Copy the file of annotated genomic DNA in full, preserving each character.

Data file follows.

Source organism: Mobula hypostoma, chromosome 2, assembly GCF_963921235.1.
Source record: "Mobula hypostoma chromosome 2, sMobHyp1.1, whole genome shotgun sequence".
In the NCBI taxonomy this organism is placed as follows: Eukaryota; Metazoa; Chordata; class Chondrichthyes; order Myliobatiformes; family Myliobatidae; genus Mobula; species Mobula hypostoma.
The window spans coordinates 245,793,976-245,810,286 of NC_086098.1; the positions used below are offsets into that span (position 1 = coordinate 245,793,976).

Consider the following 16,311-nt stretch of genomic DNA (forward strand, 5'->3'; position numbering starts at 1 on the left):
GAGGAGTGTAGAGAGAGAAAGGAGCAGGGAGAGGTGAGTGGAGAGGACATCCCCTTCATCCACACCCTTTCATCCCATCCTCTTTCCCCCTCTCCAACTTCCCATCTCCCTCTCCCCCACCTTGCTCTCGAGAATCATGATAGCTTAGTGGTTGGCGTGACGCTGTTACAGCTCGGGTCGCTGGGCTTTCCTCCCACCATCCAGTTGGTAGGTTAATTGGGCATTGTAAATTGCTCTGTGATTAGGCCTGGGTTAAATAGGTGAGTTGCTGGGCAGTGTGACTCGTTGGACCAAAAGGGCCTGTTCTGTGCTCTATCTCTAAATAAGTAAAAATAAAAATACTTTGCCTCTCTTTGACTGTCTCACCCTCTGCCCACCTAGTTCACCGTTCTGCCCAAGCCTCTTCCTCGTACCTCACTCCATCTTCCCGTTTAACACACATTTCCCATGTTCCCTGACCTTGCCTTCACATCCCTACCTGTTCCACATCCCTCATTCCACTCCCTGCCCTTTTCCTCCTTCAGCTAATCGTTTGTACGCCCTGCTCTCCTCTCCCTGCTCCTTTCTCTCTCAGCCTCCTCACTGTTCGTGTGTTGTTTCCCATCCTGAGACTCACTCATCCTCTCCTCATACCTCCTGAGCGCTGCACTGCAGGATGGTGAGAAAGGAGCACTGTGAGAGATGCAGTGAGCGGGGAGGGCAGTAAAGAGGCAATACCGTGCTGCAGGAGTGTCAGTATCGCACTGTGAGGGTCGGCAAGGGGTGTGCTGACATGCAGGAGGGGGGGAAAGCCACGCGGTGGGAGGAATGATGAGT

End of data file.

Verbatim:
Source organism: Mobula hypostoma, chromosome 2, assembly GCF_963921235.1.
Source record: "Mobula hypostoma chromosome 2, sMobHyp1.1, whole genome shotgun sequence".
In the NCBI taxonomy this organism is placed as follows: Eukaryota; Metazoa; Chordata; class Chondrichthyes; order Myliobatiformes; family Myliobatidae; genus Mobula; species Mobula hypostoma.
The window spans coordinates 245,793,976-245,810,286 of NC_086098.1; the positions used below are offsets into that span (position 1 = coordinate 245,793,976).

Consider the following 16,311-nt stretch of genomic DNA (forward strand, 5'->3'; position numbering starts at 1 on the left):
GAGGAGTGTAGAGAGAGAAAGGAGCAGGGAGAGGTGAGTGGAGAGGACATCCCCTTCATCCACACCCTTTCATCCCATCCTCTTTCCCCCTCTCCAACTTCCCATCTCCCTCTCCCCCACCTTGCTCTCGAGAATCATGATAGCTTAGTGGTTGGCGTGACGCTGTTACAGCTCGGGTCGCTGGGCTTTCCTCCCACCATCCAGTTGGTAGGTTAATTGGGCATTGTAAATTGCTCTGTGATTAGGCCTGGGTTAAATAGGTGAGTTGCTGGGCAGTGTGACTCGTTGGACCAAAAGGGCCTGTTCTGTGCTCTATCTCTAAATAAGTAAAAATAAAAATACTTTGCCTCTCTTTGACTGTCTCACCCTCTGCCCACCTAGTTCACCGTTCTGCCCAAGCCTCTTCCTCGTACCTCACTCCATCTTCCCGTTTAACACACATTTCCCATGTTCCCTGACCTTGCCTTCACATCCCTACCTGTTCCACATCCCTCATTCCACTCCCTGCCCTTTTCCTCCTTCAGCTAATCGTTTGTACGCCCTGCTCTCCTCTCCCTGCTCCTTTCTCTCTCAGCCTCCTCACTGTTCGTGTGTTGTTTCCCATCCTGAGACTCACTCATCCTCTCCTCATACCTCCTGAGCGCTGCACTGCAGGATGGTGAGAAAGGAGCACTGTGAGAGATGCAGTGAGCGGGGAGGGCAGTAAAGAGGCAATACCGTGCTGCAGGAGTGTCAGTATCGCACTGTGAGGGTCGGCAAGGGGTGTGCTGACATGCAGGAGGGGGGGAAAGCCACGCGGTGGGAGGAATGATGAGT